Is MasterCard Really Changing The World?

Have you ever noticed that business and news organizations love to compile lists?

The U.S. News and World Report, for instance, draws the attention of the education industry each year with its Best Colleges lists. Forbes generates attention and envy with its World’s Billionaires list. And Dow Jones influences the global markets whenever it changes the composition of the thirty corporations in its Industrial Average list.

Fortune has repeatedly indulged in list compilation activities as well. Its annual Fortune 500 list of the top American companies, for example, has been garnering significant press coverage and scrutiny for decades. And last month, Fortune extended these activities by publishing its first Change The World list.

Change The World? What does that mean? In its Methodology and Credits statement, Fortune explains that the list consists of “companies that have made a sizable impact on major global social or environmental problems as part of their competitive strategy … (and that are) doing good as part of their profit-making strategy … (in order to) improve the human condition.”

That sounds quite noble, doesn’t it? The companies on Fortune’s list should be engaged in extremely impressive activities. And yet, considering its own methodology, at least one of Fortune’s choices may strike us as a bit odd.

Take Mastercard, for instance, which appears at #11 on the list. Along with Visa, American Express, Discover, and every bank that issues debit cards, Mastercard helps people avoid paper currency by paying with plastic instead.

Of course, people have been carrying plastic in their wallets since Diners Club issued the first charge card in 1950, and since Bank of America followed with the first general consumer credit card in 1958. The BankAmericard later went global during the 1970s and was spun off into the firm that became Visa.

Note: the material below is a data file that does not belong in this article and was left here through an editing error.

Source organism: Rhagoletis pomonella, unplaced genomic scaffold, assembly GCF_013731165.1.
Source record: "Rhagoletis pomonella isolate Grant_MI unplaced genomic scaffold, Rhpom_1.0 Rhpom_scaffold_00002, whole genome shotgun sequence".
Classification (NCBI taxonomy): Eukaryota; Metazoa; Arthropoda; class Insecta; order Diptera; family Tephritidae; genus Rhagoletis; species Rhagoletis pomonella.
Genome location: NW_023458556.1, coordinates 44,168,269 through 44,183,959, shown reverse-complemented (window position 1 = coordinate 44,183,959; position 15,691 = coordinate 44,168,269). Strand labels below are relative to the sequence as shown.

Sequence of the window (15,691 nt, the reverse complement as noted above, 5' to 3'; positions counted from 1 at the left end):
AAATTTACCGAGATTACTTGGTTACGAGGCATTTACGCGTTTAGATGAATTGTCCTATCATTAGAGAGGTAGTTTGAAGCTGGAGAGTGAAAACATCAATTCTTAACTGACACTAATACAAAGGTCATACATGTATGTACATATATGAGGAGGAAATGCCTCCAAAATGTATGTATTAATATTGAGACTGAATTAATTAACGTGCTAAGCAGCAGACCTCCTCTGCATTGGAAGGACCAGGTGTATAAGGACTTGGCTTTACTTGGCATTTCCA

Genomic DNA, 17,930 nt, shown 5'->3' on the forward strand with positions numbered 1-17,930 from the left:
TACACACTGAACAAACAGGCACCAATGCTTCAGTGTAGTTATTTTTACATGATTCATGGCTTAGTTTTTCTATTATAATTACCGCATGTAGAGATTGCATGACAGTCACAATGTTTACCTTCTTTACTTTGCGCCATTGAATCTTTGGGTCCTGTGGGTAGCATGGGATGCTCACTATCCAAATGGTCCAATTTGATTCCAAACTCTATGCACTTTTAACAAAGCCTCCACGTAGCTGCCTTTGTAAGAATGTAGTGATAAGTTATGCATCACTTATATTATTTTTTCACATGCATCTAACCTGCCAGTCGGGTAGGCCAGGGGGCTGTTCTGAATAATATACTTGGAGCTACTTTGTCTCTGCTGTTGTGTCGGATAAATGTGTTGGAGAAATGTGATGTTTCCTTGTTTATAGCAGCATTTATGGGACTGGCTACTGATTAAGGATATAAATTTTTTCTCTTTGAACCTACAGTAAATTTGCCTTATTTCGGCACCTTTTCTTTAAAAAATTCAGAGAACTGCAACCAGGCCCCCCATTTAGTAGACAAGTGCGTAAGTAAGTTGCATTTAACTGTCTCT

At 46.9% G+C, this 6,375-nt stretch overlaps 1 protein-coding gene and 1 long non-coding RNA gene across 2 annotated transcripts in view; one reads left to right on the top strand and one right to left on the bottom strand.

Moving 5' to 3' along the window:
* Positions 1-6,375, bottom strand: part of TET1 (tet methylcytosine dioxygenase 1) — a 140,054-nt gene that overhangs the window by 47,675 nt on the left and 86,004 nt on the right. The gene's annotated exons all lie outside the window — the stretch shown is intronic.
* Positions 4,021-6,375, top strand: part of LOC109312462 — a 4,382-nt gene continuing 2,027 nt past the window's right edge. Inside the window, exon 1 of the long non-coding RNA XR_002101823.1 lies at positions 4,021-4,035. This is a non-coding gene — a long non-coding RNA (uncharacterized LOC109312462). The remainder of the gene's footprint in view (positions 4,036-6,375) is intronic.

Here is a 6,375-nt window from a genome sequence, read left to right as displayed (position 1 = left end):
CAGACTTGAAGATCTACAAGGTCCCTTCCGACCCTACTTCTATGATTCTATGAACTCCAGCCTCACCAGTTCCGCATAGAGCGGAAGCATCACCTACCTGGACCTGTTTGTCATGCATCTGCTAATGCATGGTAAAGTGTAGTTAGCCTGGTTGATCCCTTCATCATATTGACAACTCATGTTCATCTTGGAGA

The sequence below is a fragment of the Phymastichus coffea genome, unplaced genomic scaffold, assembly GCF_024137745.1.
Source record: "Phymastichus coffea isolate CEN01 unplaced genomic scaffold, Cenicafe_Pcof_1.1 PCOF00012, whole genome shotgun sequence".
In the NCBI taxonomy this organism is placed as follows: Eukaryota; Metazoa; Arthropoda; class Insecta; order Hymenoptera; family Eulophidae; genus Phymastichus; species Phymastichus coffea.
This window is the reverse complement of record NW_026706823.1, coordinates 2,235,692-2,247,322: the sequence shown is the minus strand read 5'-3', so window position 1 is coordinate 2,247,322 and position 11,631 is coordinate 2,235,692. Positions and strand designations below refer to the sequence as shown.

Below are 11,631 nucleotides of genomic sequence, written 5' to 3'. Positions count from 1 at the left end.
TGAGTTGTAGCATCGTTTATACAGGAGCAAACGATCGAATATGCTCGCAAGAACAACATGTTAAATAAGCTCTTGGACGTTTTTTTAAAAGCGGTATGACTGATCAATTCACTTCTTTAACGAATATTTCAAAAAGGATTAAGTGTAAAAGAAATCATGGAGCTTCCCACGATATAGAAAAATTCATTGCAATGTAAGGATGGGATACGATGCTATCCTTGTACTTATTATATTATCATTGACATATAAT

But this decades-long progression of e-commerce didn’t deter Fortune from heaping praise on today’s MasterCard for services that simply “distribute social benefits on debit cards … (and thus help people) switch to electronic payments…” In addition, Fortune didn’t mention the ongoing controversies about excessive service fees that some financial institutions have placed on such cards.

To be fair, Fortune does note appropriately that the use of plastic cards in place of paper money can reduce cash theft and deter untaxed “off the books” transactions. But Fortune does not acknowledge that electronic payment systems are often plagued by hackers, thieves, and tax cheats as well.

On the one hand, it might indeed be true that the transition from paper to electronic payment transactions is helping to change the world. But isn’t it a little odd that Fortune has decided to focus its plaudits solely on MasterCard? After all, this is an evolution that has been progressing for well over half a century, and that has been jointly driven by numerous financial institutions.

Don’t they deserve some plaudits too?